The more I read about political economy and economic anthropology, the more I have wondered about the discipline of economics. What, exactly, are those economists up to, how do they approach their field of study, and why? I have read a good amount about modern economics, and how it differs from anthropology, but I haven?t really read all that much from economists themselves (especially about method and theory). Sure, I read Krugman?s blog, and I follow sites like Calculated Risk, Economist?s View (Mark Thoma), and Economics and Ethics. One of my favorite econ blogs was written by the late Alison Snow Jones (aka ?Maxine Udall?). She had a real talent for writing about and exploring the implications of economics in a very personal and fascinating way.* Still, I wonder why there isn?t more of a conversation between anthropologists and economists. Especially considering our overlapping interests.  So why is there such a chasm between the two disciplines?  Is it because our ways of thinking about and analyzing human nature are soooooo different that there is no room for dialog, or what?

The Anthropology of Freedom, Pt. 5

from Savage Minds: Notes and Queries in Anthropology ? A Group Blog by ckelty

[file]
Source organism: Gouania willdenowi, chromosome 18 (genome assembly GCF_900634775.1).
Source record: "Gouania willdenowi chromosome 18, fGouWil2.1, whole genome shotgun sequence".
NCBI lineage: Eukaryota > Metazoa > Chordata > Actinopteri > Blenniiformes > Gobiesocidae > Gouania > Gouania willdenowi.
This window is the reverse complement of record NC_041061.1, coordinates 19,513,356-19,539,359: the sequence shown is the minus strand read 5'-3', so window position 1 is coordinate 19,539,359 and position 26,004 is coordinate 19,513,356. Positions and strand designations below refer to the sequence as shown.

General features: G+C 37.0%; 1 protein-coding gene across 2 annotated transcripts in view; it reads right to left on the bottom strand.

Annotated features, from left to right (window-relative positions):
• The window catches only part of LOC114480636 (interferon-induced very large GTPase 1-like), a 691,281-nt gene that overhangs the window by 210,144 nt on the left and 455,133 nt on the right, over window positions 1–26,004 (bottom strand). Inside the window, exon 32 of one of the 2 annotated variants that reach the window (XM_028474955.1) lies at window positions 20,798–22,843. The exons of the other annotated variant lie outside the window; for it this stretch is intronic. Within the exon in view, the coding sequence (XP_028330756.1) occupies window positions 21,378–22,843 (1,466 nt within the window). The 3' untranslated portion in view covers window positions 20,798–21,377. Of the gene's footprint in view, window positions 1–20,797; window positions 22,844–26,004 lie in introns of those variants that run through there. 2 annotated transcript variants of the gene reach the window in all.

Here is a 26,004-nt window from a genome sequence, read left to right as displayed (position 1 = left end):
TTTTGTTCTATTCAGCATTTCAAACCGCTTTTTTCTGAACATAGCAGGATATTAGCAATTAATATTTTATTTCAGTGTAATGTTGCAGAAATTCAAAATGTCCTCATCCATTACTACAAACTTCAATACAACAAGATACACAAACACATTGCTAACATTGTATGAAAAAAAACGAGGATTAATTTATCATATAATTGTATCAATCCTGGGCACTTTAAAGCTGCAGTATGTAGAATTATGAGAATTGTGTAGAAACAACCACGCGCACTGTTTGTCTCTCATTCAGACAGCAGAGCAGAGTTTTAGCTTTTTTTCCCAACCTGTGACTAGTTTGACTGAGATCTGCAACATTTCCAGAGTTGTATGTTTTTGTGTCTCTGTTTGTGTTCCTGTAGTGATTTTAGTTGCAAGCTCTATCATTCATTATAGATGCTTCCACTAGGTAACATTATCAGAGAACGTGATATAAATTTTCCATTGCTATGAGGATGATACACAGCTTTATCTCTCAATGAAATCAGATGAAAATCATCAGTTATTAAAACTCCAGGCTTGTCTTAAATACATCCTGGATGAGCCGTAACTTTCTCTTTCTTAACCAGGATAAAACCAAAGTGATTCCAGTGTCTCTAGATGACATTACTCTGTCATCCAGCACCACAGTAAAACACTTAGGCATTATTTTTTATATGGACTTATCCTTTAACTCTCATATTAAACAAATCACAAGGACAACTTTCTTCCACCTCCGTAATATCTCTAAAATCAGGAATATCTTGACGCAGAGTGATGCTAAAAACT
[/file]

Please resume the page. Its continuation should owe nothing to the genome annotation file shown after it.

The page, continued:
(Freedoms, all of them)

I?ll stop with this one, I promise. But it is in some ways where I should begin. That freedom is an interesting problematic obviously has little to do with whether or not anthropologists can wield it as a concept (that?s just me deferring to the putative audience here). Rather it is a simple empirical fact that freedom?both as slogan and as a thing?is relentlessly present in global society?and especially in the domains of high tech science and engineering. The ideological use of the slogan to brand just about anything is (should be) fair game for many different scholars of contemporary discourse (see e.g. Wendy Chun?s work). But as a starting point, consider only the image to the right, which collects 9 pages of logos that use ?freedom? to sell something.